For the first time ever, the World Health Organization has drawn up a list of the highest priority needs for new antibiotics — marching orders, it hopes, for the pharmaceutical industry.
The list, which was released Monday, enumerates 12 bacterial threats, grouping them into three categories: critical, high, and medium.
“Antibiotic resistance is growing and we are running out of treatment options. If we leave it to market forces alone, the new antibiotics we most urgently need are not going to be developed in time,” said Dr. Marie-Paule Kieny, the WHO’s assistant director-general for health systems and innovation.
“The pipeline is practically dry.”
Three bacteria were listed as critical:
- Acinetobacter baumannii bacteria that are resistant to important antibiotics called carbapenems. These are highly drug resistant bacteria that can cause a range of infections for hospitalized patients, including pneumonia, wound, or blood infections.
- Pseudomonas aeruginosa, which are resistant to carbapenems. These bacteria can cause skin rashes and ear infectious in healthy people but also severe blood infections and pneumonia when contracted by sick people in the hospital.
- Enterobacteriaceae that are resistant to both carbepenems and another class of antibiotics, cephalosporins. This family of bacteria live in the human gut and includes bugs such as E. coli and Salmonella.
Notably missing from the list is the bacterium that causes tuberculosis. That was not included, Kieny said, because the need for new antibiotics to treat it has already been designated the highest priority.
Although mounting concerns about the worsening problem of antibiotic resistance have reinvigorated research efforts, producing new antibiotics is an expensive and challenging task.
The international team of experts who drew up the new list urged researchers and pharmaceutical companies to focus their efforts on a type of bacteria known as Gram negatives. (The terminology relates to how the bacteria respond to a stain — developed by Hans Christian Gram — used to make them easier to see under a microscope.)
Dr. Nicola Magrini, a scientist with the WHO’s department of innovation, access and use of essential medicines, said pharmaceutical companies have recently spent more efforts trying to find antibiotics for Gram positive bacteria, perhaps because they are easier and less costly to develop.
Gram negative bacteria typically live in the human gut, which means when they cause illness it can be serious bloodstream infections or urinary tract infections. Gram positive bacteria are generally found outside the body, on the skin or in the nostrils.
Kieny said the 12 bacteria featured on the priority list were chosen based on the level of drug resistance that already exists for each, the numbers of deaths they cause, the frequency with which people become infected with them outside of hospitals, and the burden these infections place on health care systems.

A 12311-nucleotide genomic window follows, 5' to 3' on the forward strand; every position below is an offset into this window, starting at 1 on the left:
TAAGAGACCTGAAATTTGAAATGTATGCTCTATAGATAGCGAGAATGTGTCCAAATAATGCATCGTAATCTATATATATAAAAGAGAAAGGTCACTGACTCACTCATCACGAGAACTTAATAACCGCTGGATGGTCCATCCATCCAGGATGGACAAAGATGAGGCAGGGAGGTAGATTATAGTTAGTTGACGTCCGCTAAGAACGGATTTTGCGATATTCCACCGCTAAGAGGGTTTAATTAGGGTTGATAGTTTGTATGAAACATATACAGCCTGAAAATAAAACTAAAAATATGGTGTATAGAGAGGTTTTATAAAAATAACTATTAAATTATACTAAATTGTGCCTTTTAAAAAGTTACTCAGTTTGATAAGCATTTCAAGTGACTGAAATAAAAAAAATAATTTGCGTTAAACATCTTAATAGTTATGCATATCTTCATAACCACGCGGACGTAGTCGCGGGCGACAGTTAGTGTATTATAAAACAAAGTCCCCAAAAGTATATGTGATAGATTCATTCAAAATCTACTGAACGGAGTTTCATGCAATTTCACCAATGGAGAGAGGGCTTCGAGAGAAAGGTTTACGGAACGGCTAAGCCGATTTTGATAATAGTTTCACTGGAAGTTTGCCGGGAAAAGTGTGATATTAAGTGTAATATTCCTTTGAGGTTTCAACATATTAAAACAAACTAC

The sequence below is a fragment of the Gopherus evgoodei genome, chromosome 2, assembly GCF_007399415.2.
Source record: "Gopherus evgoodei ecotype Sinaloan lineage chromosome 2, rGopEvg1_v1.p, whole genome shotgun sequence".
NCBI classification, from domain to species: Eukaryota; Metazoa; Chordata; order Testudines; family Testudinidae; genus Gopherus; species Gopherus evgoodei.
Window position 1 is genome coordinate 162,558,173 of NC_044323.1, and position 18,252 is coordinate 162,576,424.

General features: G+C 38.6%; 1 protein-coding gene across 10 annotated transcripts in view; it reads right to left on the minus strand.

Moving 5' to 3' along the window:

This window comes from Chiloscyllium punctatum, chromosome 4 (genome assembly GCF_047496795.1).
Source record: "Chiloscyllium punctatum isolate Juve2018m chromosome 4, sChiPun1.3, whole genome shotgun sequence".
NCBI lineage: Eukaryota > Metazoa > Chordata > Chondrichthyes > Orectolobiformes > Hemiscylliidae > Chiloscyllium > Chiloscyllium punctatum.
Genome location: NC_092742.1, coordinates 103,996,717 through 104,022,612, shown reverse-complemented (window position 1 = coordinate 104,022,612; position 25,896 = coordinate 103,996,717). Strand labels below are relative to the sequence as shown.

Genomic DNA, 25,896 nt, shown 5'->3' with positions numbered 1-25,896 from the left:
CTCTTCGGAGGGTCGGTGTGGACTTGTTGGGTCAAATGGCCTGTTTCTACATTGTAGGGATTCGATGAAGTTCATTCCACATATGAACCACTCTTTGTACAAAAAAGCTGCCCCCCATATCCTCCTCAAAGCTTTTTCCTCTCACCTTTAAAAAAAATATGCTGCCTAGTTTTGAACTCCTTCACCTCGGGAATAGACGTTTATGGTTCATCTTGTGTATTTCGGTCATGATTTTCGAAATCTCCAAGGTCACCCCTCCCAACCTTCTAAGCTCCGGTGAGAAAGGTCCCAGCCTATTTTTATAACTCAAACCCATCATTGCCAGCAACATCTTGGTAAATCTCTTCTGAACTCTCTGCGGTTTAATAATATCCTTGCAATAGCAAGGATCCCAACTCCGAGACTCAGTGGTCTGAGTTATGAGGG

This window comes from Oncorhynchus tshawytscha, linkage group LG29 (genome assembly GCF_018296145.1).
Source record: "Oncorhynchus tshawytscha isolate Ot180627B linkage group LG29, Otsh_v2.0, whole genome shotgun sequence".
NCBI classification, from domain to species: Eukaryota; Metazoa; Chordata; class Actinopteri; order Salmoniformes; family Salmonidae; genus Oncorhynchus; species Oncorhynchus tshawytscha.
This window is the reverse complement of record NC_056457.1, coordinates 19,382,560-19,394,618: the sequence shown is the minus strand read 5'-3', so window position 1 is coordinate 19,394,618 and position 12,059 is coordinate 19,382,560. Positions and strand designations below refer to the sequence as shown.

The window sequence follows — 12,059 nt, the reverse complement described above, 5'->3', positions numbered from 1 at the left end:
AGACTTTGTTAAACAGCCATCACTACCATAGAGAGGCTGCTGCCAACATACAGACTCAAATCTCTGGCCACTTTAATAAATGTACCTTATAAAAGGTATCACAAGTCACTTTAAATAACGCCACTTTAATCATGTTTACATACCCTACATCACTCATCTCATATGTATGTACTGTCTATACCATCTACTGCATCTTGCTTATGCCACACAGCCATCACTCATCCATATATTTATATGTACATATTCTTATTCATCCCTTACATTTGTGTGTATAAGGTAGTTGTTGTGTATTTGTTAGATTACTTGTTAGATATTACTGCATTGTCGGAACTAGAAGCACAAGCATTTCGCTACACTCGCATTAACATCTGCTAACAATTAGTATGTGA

Paradoxically, though, she and colleagues from the WHO could not provide an estimate of the annual number of deaths attributable to antibiotic-resistant infections. The international disease code system does not currently include a code for antibiotic-resistant infections; it is being amended to include one.
The critical pathogens are ones that cause severe infections and high mortality in hospital patients, Kieny said. While they are not as common as other drug-resistant infections, they are costly in terms of health care resources needed to treat infected patients and in lives lost.
Six others were listed as high priority for new antibiotics. That grouping represents bacteria that cause a large number of infections in otherwise healthy people. Included there is the bacteria that causes gonorrhea, for which there are almost no remaining effective treatments.
Three other bacteria were listed as being of medium priority, because they are becoming increasingly resistant to available drugs. This group includes Streptococcus pneumoniae that is not susceptible to penicillin. This bacterium causes pneumonia, ear and sinus infections, as well as meningitis and blood infections.
The creation of the list was applauded by others working to combat the rise of antibiotic resistance.
“This priority pathogens list, developed with input from across our community, is important to steer research in the race against drug resistant infection — one of the greatest threats to modern health,” said Tim Jinks, head of drug-resistant infections for the British medical charity Wellcome Trust.
“Within a generation, without new antibiotics, deaths from drug-resistant infection could reach 10 million a year. Without new medicines to treat deadly infection, lifesaving treatments like chemotherapy and organ transplant, and routine operations like caesareans and hip replacements, will be potentially fatal.”
The full list is:
Priority 1: Critical
1. Acinetobacter baumannii, carbapenem-resistant
2. Pseudomonas aeruginosa, carbapenem-resistant
3. Enterobacteriaceae, carbapenem-resistant, ESBL-producing
Priority 2: High
4. Enterococcus faecium, vancomycin-resistant
5. Staphylococcus aureus, methicillin-resistant, vancomycin-intermediate and resistant
6. Helicobacter pylori, clarithromycin-resistant
7. Campylobacter spp., fluoroquinolone-resistant
8. Salmonellae, fluoroquinolone-resistant
9. Neisseria gonorrhoeae, cephalosporin-resistant, fluoroquinolone-resistant
Priority 3: Medium
10. Streptococcus pneumoniae, penicillin-non-susceptible
11. Haemophilus influenzae, ampicillin-resistant
12. Shigella spp., fluoroquinolone-resistant